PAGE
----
Climate change and supplement industry

Recent mainstream media reports about climate change leave one wondering where the planet is headed when considering its effect on the supplement industry. Two are especially harrowing.

Ice disappearing because of climate change

climage change

In late September, the National Snow and Ice Data Center based at the University of Colorado, Boulder released its annual report on the extent of Arctic sea ice.  The report showed that at its lowest extent, the Arctic ice pack covered about 1.77 million square miles. This is tied for the sixth lowest extent on record.  In the past twelve years, the ice pack matched or exceeded the 1981-2010 average minimum of 2.4 million square miles only once.

“This year’s minimum is relatively high compared to the record low extent we saw in 2012, but it is still low compared to what it used to be in the 1970s, 1980s and even the 1990s,” said NASA climate change senior scientist Claire Parkinson. (NASA supports the ice data center.)

Insects are too

Another even more sobering report was published late last month in The New York Times.  Titled “The Insect Apocalypse is Here,” the report looked at still poorly understood population declines across insect species.  Conducting population studies is unglamorous, rigorous, time-consuming and grueling work, the article noted, which is why few of them have been done.

But the few that have been done have turned in alarming results. The Times article detailed a 2013 German study on insect abundance that was the work of a group of highly skilled and committed citizen scientists.

“The German study found that, measured simply by weight, the overall abundance of flying insects in German nature reserves had decreased by 75 percent over just 27 years. If you looked at midsummer population peaks, the drop was 82 percent,” the article noted.

Another researcher, entomologist Arthur Shapiro of the University of California Davis, has for the past 46 years been walking the same transects in California’s Central Valley and the Sierra Nevada foothills counting butterflies.  He has noticed a similar dearth of individuals as was seen in Germany.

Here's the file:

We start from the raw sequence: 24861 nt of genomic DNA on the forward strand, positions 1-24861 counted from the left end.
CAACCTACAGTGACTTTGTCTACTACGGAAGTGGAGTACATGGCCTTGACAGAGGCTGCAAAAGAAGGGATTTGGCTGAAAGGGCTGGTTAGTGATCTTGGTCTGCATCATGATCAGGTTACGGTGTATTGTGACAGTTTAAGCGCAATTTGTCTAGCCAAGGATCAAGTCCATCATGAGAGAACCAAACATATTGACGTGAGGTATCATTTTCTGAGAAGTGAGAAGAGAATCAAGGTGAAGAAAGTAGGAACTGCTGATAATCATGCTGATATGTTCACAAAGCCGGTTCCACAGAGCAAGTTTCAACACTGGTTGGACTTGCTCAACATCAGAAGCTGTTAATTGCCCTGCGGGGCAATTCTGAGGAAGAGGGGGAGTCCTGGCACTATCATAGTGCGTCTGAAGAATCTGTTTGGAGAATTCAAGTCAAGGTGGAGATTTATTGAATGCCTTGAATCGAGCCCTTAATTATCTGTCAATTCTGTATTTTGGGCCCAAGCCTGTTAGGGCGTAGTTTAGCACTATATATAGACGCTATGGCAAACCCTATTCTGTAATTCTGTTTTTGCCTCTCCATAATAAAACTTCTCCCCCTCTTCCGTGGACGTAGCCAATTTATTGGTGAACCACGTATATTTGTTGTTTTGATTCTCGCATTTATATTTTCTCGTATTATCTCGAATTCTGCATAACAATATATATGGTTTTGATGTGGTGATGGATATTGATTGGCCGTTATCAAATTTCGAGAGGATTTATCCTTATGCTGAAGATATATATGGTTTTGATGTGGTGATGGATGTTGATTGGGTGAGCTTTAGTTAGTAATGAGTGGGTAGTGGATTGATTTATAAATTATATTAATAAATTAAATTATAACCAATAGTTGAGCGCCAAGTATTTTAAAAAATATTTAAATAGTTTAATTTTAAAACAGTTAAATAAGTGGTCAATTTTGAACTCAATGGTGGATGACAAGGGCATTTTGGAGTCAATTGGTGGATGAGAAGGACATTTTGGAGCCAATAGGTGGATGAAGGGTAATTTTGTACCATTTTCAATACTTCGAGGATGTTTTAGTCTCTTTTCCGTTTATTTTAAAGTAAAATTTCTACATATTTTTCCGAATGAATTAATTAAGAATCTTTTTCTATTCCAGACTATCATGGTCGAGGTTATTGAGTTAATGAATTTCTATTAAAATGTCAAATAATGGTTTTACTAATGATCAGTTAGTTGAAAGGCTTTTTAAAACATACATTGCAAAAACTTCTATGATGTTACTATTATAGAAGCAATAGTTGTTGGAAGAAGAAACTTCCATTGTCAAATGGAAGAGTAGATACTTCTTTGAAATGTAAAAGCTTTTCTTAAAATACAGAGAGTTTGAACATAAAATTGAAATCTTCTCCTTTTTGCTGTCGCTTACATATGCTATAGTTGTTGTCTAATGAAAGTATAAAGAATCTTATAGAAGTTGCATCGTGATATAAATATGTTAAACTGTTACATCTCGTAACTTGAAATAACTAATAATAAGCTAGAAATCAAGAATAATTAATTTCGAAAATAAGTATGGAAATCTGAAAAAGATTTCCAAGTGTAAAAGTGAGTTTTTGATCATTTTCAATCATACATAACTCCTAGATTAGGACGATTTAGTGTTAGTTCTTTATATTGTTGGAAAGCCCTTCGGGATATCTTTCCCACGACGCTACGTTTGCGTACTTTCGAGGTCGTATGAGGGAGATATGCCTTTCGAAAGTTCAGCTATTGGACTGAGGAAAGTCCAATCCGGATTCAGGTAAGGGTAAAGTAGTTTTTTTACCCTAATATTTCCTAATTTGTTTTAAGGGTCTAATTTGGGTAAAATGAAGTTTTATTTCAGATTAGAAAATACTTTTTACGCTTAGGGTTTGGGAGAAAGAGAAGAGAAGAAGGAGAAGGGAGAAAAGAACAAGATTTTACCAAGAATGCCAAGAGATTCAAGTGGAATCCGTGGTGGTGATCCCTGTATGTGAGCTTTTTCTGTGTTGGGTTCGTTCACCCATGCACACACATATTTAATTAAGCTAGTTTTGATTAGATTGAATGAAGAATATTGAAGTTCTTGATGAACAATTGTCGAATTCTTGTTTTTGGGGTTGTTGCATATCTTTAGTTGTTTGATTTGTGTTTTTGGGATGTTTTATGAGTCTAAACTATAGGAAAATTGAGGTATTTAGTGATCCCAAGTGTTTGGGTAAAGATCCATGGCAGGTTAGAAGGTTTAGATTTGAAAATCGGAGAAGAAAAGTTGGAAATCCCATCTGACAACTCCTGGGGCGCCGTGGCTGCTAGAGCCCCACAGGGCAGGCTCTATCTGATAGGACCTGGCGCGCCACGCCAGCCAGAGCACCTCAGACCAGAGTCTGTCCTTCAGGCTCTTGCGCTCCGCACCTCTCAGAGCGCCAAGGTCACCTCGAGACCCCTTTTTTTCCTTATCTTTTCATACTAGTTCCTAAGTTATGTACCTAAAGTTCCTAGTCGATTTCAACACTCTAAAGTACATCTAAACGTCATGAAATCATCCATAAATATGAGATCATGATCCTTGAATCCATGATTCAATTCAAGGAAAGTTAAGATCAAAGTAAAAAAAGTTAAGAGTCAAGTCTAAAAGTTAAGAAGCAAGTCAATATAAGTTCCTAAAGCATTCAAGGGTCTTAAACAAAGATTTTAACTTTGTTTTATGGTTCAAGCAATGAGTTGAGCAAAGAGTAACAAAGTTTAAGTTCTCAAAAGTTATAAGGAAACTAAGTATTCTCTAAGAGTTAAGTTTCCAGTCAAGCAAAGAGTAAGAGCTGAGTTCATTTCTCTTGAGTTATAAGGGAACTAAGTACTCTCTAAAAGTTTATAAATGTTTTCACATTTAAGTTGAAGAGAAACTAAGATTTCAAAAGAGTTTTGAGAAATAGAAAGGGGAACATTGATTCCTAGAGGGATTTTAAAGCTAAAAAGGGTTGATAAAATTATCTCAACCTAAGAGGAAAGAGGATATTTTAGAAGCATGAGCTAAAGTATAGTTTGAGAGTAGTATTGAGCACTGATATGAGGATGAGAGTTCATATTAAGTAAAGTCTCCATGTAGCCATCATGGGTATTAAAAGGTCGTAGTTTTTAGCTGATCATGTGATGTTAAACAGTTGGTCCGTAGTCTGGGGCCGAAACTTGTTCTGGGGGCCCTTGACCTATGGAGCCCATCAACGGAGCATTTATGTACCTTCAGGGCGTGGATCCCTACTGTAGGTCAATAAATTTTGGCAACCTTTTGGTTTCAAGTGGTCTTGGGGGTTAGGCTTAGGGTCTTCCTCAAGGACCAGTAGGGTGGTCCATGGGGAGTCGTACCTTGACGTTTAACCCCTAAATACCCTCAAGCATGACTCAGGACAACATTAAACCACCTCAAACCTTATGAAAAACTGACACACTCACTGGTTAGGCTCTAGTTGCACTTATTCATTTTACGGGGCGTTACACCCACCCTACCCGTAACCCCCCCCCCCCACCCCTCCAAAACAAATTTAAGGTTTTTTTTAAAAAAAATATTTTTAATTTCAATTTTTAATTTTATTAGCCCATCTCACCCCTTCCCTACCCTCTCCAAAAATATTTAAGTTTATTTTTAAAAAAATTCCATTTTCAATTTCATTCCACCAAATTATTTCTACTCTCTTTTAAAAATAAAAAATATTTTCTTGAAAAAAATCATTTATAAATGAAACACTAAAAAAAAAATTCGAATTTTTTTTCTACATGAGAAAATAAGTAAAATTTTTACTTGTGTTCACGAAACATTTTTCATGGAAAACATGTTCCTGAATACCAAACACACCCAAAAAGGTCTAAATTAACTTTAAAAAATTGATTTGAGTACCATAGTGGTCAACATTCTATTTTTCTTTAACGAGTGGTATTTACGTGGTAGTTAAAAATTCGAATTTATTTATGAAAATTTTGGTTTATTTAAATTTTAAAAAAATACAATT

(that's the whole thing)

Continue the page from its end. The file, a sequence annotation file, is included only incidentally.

Similar declines have been noted in a rain forest study in Puerto Rico.  The insects there have not been contending with pesticides and habitat loss, two concerns mentioned in the German study, which leads researchers to point to global temperature induced rise as the probable culprit.

Climate change is responsible

Despite White House tweets to the contrary, worldwide scientific consensus attributes blame for rising temperatures on increased greenhouse gas emissions which cause climate change.  These come from smokestacks at factories and power plants, from the tailpipes of hundreds of millions of vehicles and from the burning of tropical woodlands to create cattle ranches or palm oil plantations.

climate change and supplementsWhere does the dietary supplement industry fit into that equation?  From a practical standpoint, the industry’s footprint is minuscule.  Some ingredients, like fish oils, tropical botanicals, or krill oil, might get shipped around the globe more than once when all of the extraction, formulation and packaging steps are taken into account. But even so, the carbon footprint of these materials is still not even a rounding error when it comes to the global emissions problem.

So, should supplement companies just wave their hands and say, ‘not my problem?’

Effecting change

It appears this is an ethical consideration, not a marketing-driven one.  After all, how much does it matter if a company can nudge a particular consumer’s personal health needle in a positive direction if the environment that person is living in is falling off the edge of the table?

“I think absolutely supplement companies can be part of the solution,” consultant Steve Hoffman told NutraIngredients-USA. Hoffman, who is a principal in the consulting firm Compass Natural, was also tapped by Colorado governor-elect Jared Polis to serve as an adviser to his transition team as part of the on the Natural Resources & Energy and Agriculture committee.

Hoffman pointed to certain brands, such as Mercola, that have made big commitments to sustainable packaging. The energy that goes into packaging and shipping is part of the equation.  Other companies have made commitments toward restricting the flow of waste material off-site, or have announced goals for use of renewable energy.

Other brands such as Gaia Herbs and MegaFood, have committed to supporting regenerative agriculture. This is a concept that goes a step beyond traditional organic farming concerns, which is more about the nature of inputs.  It looks at the role agriculture can play in supporting local biodiversity (remember those insect declines?), creating rather than depleting topsoil and lessening the overall carbon footprint of agriculture.

The idea has coalesced into plans for certification called Regenerative Organic Certified.  Brands participating in the founding discussions are Horizon Organic, Guayaki, and Maple Hill Creamery.

Part of the solution

All of these may be small steps, mere drops in the ocean of the global climate change debate.  But it is also true that every journey can only begin from where you are.

As the author and activist Eldridge Cleaver is reputed to have said, “If you are not part of the solution, you are part of the problem.”